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Is antisemitism on the rise in Brussels?

Is antisemitism on the rise in Brussels?

In recent weeks a swastika was daubed on a tree in the Ter Kamerenbos Park and a car was spotted in Brussels with the numberplate “HH – 88”, a reference to a greeting used by nazis. Swastikas were also daubed on the front of a house in the municipality of Elsene. But does this mean that antisemitism is on the rise in the capital? Several experts told the Brussels regional news platform Bruzz that they believe it is. 

At the end of January, on Holocaust Remembrance Day, the Israeli Ambassador shared a photograph and film footage on social media featuring a swastika that had been daubed onto a tree in fluorescent paint. The tree was next to a road in the Ter Kamerenbos Park. Previously a swastika had been spotted on the on a temporary road sign in Elsene (Brussels).

Last week a Mercedes jeep with the registration number “HH-88” was spotted being driven through the capital’s streets. “HH” is an abbreviation for the nazi greeting “Heil Hitler” and “88” referrers to the letter “H” that I the 8th letter in the alphabet.

The Federal Equal Opportunities Centre Unia has been aware of the numberplate and another similar numberplate for several years now and has already received around a dozen complaints about them. However, sources close to the Federal Transport Minister Georges Gilkinet (Francophone green) say that it is not easy to get a numberplate that has already been issued revoked.

Last week swastikas were daubed on the fronts of two building in the Brussels municipality of Elsene. The Mayor of Elsene Christos Doulkeridis (Francophone green) wrote on his social media account that the swastikas will be removed as soon as possible, and the police will increase the number of patrols in the area where the incident occurred.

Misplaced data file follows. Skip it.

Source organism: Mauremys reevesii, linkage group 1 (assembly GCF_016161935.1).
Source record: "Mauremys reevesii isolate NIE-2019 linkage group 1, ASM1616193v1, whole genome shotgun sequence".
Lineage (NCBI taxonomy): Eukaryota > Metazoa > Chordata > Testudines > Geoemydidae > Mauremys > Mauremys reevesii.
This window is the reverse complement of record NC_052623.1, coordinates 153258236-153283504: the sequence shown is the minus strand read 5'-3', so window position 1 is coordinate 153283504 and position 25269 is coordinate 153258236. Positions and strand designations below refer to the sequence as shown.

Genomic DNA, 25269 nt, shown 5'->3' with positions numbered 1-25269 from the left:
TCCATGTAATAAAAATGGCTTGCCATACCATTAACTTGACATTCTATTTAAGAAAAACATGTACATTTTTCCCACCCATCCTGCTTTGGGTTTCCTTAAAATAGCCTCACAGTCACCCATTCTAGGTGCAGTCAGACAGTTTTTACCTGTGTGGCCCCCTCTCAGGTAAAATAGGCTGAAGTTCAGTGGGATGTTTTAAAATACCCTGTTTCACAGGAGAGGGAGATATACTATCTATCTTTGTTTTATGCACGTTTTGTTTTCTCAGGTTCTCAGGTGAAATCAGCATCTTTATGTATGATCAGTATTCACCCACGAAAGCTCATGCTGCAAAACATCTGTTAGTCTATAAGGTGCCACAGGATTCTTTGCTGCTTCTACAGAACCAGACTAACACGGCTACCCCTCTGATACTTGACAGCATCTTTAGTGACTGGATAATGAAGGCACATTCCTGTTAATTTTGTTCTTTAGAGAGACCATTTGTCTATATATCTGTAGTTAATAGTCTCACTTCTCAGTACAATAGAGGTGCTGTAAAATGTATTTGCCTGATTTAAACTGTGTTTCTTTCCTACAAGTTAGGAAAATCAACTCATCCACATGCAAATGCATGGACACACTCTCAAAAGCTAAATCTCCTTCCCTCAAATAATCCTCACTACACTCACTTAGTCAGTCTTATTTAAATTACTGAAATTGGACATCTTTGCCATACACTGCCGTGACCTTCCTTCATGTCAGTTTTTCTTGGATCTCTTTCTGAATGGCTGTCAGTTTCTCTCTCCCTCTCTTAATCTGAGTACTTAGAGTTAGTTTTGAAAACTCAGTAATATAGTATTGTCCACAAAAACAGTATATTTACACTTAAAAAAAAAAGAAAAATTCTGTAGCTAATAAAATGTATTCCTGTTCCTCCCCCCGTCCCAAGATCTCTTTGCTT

The former Vice-Chairwoman of the Coordination Committee of Jewish Organisations in Belgium is calm in her reaction to the recent incidents. Ms Gutman told Bruzz that “Antisemitism be it visible or invisible never went away. To my mind it would seem highly probable that it is on the rise given the large amount of negative reporting about Israel and there is also a lot of ignorance about that country and about the Jewish people”.

Figures contained in’s latest annual report show that 2021 was a record year for reports of antisemitism in Belgium with 119 reports of antisemitism being registered of which a considerable number were in Brussels. 

Impact of the virtual world

The Director of the Hannah Arend Institute Christophe Busch says that it is all too evident that antisemitism is on the rise.

“This is apparent from all kinds of research. And there is something to say for the view that people don’t always differentiate between the policies pursued by the state of Israel and Judaism. However, what is even more crucial are the toxic frames that are working under the waterline. This underground extremism that has been lurking under the surface has been a headache for the security services for years”.  

The fact that swastikas have appeared at various places in Brussels and that individuals have no qualms about driving around in a car with a registration number that is a clear reference to the Nazis are evidence of the growing antisemitism that Mr Busch has been warning about for some time.

“In the virtual world you see a growth in the popularity of certain trends such as “blue the Jew”.  

Individuals are coloured blue, the colour that people turn when they have been poisoned with Zyklon B, one of the agents used by the Nazis to murder millions of people in their death camps. Meanwhile, complot theories are containing more and more antisemitic elements.

Mr Busch adds that the antisemitic graffiti and the numberplate are symptomatic of the mainstream of this kind of “toxic frames”. 

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